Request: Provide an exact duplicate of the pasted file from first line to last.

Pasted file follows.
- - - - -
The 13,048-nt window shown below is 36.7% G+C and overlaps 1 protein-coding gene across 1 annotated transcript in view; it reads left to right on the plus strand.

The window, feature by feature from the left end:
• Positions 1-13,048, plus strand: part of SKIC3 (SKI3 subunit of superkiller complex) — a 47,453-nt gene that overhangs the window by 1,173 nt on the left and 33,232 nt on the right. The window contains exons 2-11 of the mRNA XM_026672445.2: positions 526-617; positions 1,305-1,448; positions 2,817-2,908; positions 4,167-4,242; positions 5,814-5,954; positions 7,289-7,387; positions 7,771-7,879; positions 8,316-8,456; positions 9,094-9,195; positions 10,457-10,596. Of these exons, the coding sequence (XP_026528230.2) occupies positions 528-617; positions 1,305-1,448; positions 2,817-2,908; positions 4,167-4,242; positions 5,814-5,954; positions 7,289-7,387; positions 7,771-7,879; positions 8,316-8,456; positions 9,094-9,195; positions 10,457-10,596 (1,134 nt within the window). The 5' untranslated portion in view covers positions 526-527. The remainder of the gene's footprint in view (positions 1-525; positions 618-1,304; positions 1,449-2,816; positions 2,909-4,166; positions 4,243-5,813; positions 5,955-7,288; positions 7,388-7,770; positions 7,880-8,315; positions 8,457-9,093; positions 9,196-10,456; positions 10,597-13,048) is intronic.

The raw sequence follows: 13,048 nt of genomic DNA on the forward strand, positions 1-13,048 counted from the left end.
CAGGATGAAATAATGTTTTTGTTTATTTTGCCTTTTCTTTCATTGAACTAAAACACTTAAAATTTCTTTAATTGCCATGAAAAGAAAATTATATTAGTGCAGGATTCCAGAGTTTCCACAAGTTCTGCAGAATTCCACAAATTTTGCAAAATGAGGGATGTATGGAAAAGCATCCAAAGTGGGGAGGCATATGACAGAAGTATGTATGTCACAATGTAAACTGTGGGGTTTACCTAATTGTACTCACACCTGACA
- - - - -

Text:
The 13,048-nt window shown below is 36.7% G+C and overlaps 1 protein-coding gene across 1 annotated transcript in view; it reads left to right on the plus strand.

The window, feature by feature from the left end:
• Positions 1-13,048, plus strand: part of SKIC3 (SKI3 subunit of superkiller complex) — a 47,453-nt gene that overhangs the window by 1,173 nt on the left and 33,232 nt on the right. The window contains exons 2-11 of the mRNA XM_026672445.2: positions 526-617; positions 1,305-1,448; positions 2,817-2,908; positions 4,167-4,242; positions 5,814-5,954; positions 7,289-7,387; positions 7,771-7,879; positions 8,316-8,456; positions 9,094-9,195; positions 10,457-10,596. Of these exons, the coding sequence (XP_026528230.2) occupies positions 528-617; positions 1,305-1,448; positions 2,817-2,908; positions 4,167-4,242; positions 5,814-5,954; positions 7,289-7,387; positions 7,771-7,879; positions 8,316-8,456; positions 9,094-9,195; positions 10,457-10,596 (1,134 nt within the window). The 5' untranslated portion in view covers positions 526-527. The remainder of the gene's footprint in view (positions 1-525; positions 618-1,304; positions 1,449-2,816; positions 2,909-4,166; positions 4,243-5,813; positions 5,955-7,288; positions 7,388-7,770; positions 7,880-8,315; positions 8,457-9,093; positions 9,196-10,456; positions 10,597-13,048) is intronic.

The raw sequence follows: 13,048 nt of genomic DNA on the forward strand, positions 1-13,048 counted from the left end.
CAGGATGAAATAATGTTTTTGTTTATTTTGCCTTTTCTTTCATTGAACTAAAACACTTAAAATTTCTTTAATTGCCATGAAAAGAAAATTATATTAGTGCAGGATTCCAGAGTTTCCACAAGTTCTGCAGAATTCCACAAATTTTGCAAAATGAGGGATGTATGGAAAAGCATCCAAAGTGGGGAGGCATATGACAGAAGTATGTATGTCACAATGTAAACTGTGGGGTTTACCTAATTGTACTCACACCTGACA